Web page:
Some questions will be pondered for all eternity. What is the meaning of life? Where do you go when you die? And even more puzzlingly, what is the right way to pronounce “GIF”? The Graphics Interchange Format, a file type commonly associated with web animations, is older than the world wide web itself. Debates over whether it begins with a hard “g”, as in “gift”, or a soft one, as in “giraffe”, can make discussions about religion or politics look civil by comparison. Well aware of the risk that taking a side could lead to protests, boycotts or worse, the Oxford English Dictionary and Merriam-Webster have maintained strict neutrality. They proclaim that both pronunciations are acceptable, betraying nary a hint of favouritism.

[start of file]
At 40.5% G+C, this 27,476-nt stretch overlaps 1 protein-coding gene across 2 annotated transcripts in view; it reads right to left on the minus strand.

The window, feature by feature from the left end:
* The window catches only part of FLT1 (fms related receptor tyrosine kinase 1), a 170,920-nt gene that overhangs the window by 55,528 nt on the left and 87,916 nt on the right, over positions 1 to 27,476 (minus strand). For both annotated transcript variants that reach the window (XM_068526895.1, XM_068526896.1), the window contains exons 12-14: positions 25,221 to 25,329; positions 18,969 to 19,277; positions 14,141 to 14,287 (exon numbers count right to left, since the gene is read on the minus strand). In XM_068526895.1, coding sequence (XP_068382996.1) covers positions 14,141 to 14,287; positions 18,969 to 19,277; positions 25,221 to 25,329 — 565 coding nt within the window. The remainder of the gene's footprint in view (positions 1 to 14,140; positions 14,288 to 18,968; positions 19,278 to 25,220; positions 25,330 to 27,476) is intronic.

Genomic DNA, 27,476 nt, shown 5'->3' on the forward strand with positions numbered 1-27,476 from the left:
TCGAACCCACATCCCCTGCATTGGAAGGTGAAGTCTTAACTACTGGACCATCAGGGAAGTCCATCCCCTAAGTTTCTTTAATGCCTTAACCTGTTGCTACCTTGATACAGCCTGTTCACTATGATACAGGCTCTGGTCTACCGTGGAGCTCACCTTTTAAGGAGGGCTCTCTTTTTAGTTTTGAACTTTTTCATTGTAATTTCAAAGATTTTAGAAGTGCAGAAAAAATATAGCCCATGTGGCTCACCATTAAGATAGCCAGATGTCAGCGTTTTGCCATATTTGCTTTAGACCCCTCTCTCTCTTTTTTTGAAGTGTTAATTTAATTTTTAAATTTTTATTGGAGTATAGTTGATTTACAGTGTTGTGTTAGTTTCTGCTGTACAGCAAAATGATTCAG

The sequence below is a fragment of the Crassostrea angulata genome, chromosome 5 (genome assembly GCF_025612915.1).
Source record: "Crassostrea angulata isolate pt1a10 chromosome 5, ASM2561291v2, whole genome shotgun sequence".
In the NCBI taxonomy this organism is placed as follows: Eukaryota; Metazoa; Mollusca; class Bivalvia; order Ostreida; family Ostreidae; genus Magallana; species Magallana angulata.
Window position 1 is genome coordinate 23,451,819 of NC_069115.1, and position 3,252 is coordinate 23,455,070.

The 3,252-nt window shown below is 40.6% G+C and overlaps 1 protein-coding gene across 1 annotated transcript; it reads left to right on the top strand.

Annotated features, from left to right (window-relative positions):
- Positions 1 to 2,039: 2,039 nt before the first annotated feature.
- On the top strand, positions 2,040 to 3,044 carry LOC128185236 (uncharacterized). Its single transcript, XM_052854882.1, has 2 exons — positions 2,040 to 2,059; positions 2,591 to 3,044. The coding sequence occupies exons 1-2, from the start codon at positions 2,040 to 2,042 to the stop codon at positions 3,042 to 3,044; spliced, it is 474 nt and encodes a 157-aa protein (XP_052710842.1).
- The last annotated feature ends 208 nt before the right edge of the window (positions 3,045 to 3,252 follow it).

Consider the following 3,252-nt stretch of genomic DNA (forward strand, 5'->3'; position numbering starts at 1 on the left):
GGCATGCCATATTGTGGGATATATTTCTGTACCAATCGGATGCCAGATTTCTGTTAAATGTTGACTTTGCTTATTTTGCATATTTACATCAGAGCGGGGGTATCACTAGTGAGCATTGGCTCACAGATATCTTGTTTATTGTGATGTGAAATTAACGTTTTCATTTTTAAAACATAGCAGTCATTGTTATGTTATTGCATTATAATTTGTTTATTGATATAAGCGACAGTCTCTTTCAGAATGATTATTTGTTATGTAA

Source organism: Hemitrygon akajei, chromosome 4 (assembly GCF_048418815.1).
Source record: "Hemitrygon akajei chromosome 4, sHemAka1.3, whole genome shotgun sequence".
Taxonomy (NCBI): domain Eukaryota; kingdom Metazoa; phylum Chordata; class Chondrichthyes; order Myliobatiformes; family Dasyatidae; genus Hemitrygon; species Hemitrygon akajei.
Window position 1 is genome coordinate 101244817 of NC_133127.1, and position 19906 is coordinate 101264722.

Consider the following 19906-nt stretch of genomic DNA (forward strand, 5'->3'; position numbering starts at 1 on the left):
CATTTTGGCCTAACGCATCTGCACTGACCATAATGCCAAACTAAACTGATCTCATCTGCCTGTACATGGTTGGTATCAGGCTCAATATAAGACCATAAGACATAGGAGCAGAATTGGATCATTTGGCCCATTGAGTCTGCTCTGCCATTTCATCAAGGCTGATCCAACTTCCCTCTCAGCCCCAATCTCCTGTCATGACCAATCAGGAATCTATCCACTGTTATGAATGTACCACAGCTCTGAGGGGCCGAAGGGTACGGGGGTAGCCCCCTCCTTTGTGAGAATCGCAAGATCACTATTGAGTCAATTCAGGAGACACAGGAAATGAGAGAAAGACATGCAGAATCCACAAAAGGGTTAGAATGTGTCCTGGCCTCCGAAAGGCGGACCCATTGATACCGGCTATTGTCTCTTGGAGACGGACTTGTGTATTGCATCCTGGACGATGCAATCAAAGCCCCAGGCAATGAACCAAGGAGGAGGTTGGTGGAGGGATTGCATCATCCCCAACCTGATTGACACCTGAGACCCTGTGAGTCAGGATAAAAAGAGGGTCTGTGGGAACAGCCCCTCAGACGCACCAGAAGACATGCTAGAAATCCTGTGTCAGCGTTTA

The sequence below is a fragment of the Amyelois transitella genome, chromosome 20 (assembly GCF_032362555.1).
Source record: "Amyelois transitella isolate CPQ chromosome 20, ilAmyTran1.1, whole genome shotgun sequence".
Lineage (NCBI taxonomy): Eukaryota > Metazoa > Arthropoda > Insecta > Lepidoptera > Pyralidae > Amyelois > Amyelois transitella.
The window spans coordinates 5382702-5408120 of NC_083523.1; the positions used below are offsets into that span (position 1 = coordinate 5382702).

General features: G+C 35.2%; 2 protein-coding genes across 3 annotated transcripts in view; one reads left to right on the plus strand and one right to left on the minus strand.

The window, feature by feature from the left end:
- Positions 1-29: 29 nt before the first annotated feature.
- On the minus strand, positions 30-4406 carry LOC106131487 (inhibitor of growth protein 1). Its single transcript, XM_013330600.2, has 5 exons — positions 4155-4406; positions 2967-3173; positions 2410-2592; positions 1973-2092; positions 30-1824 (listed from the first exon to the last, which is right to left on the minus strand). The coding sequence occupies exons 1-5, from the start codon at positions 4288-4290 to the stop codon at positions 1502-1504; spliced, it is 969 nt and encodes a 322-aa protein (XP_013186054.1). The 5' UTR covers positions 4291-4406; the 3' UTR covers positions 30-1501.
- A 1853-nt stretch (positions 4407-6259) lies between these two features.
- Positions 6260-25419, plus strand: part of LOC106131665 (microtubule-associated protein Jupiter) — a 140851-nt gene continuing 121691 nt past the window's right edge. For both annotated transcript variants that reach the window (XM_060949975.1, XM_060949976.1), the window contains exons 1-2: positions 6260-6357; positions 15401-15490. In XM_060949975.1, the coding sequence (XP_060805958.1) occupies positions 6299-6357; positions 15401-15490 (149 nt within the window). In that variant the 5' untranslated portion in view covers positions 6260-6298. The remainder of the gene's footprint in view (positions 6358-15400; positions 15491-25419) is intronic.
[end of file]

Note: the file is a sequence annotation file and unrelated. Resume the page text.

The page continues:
With the lexicographical authorities resigned to a “descriptivist” approach, following words and pronunciations wherever the unwashed masses go, those determined to resolve the question once and for all are taking matters into their own hands. In a recent survey Stack Overflow, a forum for computer programmers, asked over 50,000 users in nearly 200 countries a battery of questions. The study began with softball inquiries, such as what respondents had studied and how long they had been coding. Only once they felt at ease and were likely to share their true sentiments, rather than providing whatever they believed was the “politically correct” answer, did the poll segue to its highly sensitive aim: the pronunciation of GIF.

Read more at The Economist.

Image courtesy of The Economist.

Brain drain: The mere presence of one’s own smartphone reduces available cognitive capacity